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Keeping Fido and Fluffy happy and healthy

Pet Health Center of Tiffin adjusts services in response to COVID-19
Dr. Eric Streif and registered veterinary technician Erika examine Bear, a four-month old Great Dane puppy recently at the Pet Health Center of Tiffin. In response to the COVID-19 pandemic, the clinic has taken steps to minimize contact between staff and clients while providing optimal care to pets. (Photo provided by Dr. Allison Malandra, DVM)

TIFFIN– The ongoing COVID-19 pandemic has led most businesses to adjust how they deliver services in an effort to protect both employees and customers, and the Pet Health Center of Tiffin (PHCT) is no exception.
“We are committed to continuing to provide health care to the beloved pets of the local communities,” Dr. Allison Malandra said as she explained two initiatives PHCT has implemented: curbside service, and telemedicine.
“For the safety of our staff and clients we have moved to curbside service,” she said. Clients now call the clinic when they arrive, and a technician takes the history and discusses their concerns over the phone. “We then meet the client in between our double doors (to make transfers as safe as possible) and bring their pet into the clinic while they wait in their car.” The veterinarian then performs the physical exam and any pre-approved diagnostics (such as a heartworm test or ear swab) and vaccinations. The veterinarian then calls the owner to discuss the visit and any other recommendations, Dr. Malandra said.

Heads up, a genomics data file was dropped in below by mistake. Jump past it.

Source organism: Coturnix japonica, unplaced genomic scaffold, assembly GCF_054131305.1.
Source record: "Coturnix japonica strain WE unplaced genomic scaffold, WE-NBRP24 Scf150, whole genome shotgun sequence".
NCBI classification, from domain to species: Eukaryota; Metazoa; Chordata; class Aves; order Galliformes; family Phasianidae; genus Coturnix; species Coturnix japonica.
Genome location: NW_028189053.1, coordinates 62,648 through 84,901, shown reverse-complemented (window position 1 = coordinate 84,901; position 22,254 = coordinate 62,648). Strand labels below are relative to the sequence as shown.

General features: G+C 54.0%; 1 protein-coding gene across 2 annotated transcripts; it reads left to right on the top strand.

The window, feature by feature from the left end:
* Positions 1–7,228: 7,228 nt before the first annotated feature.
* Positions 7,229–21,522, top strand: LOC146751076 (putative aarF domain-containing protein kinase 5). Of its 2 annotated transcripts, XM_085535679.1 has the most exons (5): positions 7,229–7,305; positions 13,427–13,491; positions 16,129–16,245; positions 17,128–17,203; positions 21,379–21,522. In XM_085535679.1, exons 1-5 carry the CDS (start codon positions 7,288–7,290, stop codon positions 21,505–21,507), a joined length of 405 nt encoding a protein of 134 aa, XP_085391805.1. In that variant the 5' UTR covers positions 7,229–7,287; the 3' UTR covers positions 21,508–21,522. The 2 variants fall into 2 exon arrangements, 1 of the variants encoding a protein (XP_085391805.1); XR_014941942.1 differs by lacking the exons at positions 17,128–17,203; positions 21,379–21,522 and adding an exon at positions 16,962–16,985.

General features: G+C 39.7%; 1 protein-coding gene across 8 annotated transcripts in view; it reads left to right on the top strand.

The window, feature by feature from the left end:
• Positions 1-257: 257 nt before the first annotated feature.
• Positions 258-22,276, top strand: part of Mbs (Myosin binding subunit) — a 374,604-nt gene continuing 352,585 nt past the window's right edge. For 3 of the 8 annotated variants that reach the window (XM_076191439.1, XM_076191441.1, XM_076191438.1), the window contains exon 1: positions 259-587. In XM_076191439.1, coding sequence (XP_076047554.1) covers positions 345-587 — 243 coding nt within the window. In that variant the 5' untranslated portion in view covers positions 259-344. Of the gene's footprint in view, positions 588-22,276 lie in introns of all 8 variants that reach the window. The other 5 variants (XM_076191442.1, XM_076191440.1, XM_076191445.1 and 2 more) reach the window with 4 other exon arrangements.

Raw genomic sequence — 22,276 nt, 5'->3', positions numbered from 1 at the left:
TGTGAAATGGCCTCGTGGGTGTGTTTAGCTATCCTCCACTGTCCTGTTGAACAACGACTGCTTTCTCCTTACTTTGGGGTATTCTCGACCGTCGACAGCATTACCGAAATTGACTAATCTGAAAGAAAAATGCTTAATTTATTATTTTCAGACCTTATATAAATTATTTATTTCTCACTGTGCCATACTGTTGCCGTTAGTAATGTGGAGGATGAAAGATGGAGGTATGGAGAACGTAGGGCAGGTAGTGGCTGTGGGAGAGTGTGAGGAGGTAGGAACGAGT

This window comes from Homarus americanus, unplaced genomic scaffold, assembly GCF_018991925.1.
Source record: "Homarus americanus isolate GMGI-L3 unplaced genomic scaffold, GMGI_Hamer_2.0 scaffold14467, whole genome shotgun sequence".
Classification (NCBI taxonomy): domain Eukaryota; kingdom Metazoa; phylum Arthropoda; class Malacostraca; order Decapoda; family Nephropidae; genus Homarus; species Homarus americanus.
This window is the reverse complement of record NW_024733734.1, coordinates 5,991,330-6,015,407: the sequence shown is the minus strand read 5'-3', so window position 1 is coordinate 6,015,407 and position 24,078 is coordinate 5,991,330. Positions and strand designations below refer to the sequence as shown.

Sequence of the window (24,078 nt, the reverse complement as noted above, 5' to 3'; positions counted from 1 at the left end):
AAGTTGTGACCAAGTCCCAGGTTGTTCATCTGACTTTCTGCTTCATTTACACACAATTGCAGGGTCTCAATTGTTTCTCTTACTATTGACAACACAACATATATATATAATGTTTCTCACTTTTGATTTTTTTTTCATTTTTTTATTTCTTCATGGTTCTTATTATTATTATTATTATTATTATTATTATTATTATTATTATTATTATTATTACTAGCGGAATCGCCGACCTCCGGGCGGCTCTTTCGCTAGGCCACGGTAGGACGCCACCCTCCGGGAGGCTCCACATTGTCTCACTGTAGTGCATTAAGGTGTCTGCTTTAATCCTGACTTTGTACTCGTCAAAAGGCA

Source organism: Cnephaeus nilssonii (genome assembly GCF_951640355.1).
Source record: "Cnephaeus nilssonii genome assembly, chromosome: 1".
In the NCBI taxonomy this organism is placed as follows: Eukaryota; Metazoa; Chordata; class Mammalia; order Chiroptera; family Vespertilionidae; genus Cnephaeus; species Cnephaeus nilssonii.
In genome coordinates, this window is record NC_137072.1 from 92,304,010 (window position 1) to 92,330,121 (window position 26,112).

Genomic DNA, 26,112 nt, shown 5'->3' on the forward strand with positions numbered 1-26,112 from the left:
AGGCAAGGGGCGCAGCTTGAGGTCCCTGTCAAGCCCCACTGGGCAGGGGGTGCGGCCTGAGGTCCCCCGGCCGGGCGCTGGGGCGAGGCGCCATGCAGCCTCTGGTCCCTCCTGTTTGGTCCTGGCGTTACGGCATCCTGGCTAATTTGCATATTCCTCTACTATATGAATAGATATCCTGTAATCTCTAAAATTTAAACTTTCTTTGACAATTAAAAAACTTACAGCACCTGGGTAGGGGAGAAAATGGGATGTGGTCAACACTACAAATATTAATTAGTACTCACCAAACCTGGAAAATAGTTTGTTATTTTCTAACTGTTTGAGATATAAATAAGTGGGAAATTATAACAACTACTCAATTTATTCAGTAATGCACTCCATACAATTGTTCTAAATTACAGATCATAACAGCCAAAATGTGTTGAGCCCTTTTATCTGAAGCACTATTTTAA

Payment is made over the phone, and the owner meets the staff in the doorway to retrieve their pet. PHCT also offers contact-free medication, prescription food and supply pick-up in the entryway as well, and offers an online pharmacy service.
“We will also deliver medications directly to cars in our parking lot,” she added.
There are times, however, when clients are allowed to enter the building including when their animals are highly fearful or anxious and the owner’s presence will benefit them. Owners are also allowed in to say goodbye to their cherished companion during euthanasia.
“Clients have been very understanding and respectful of our curbside service,” said Malandra. “They are aware that if one of our staff gets sick this would greatly impact our ability to provide care for their pets.”
Telemedicine consultation is another way of seeking help for pets, although Malandra cautions it is not appropriate for all situations.
“One of the cornerstones in veterinary medicine is something called the Veterinarian-Client-Patient Relationship (VCPR). In its most basic sense, it requires veterinarians to have examined an animal in the last year so we have a reasonable knowledge of the animal, and their current health before we can do things like provide medical advice and prescribe any medications.” She noted the State of Iowa had previously not allowed a VCPR to be established without an actual exam, but in light of the COVID-19 crisis, some of the requirements were temporarily reduced in March for companion animals only, and not for livestock.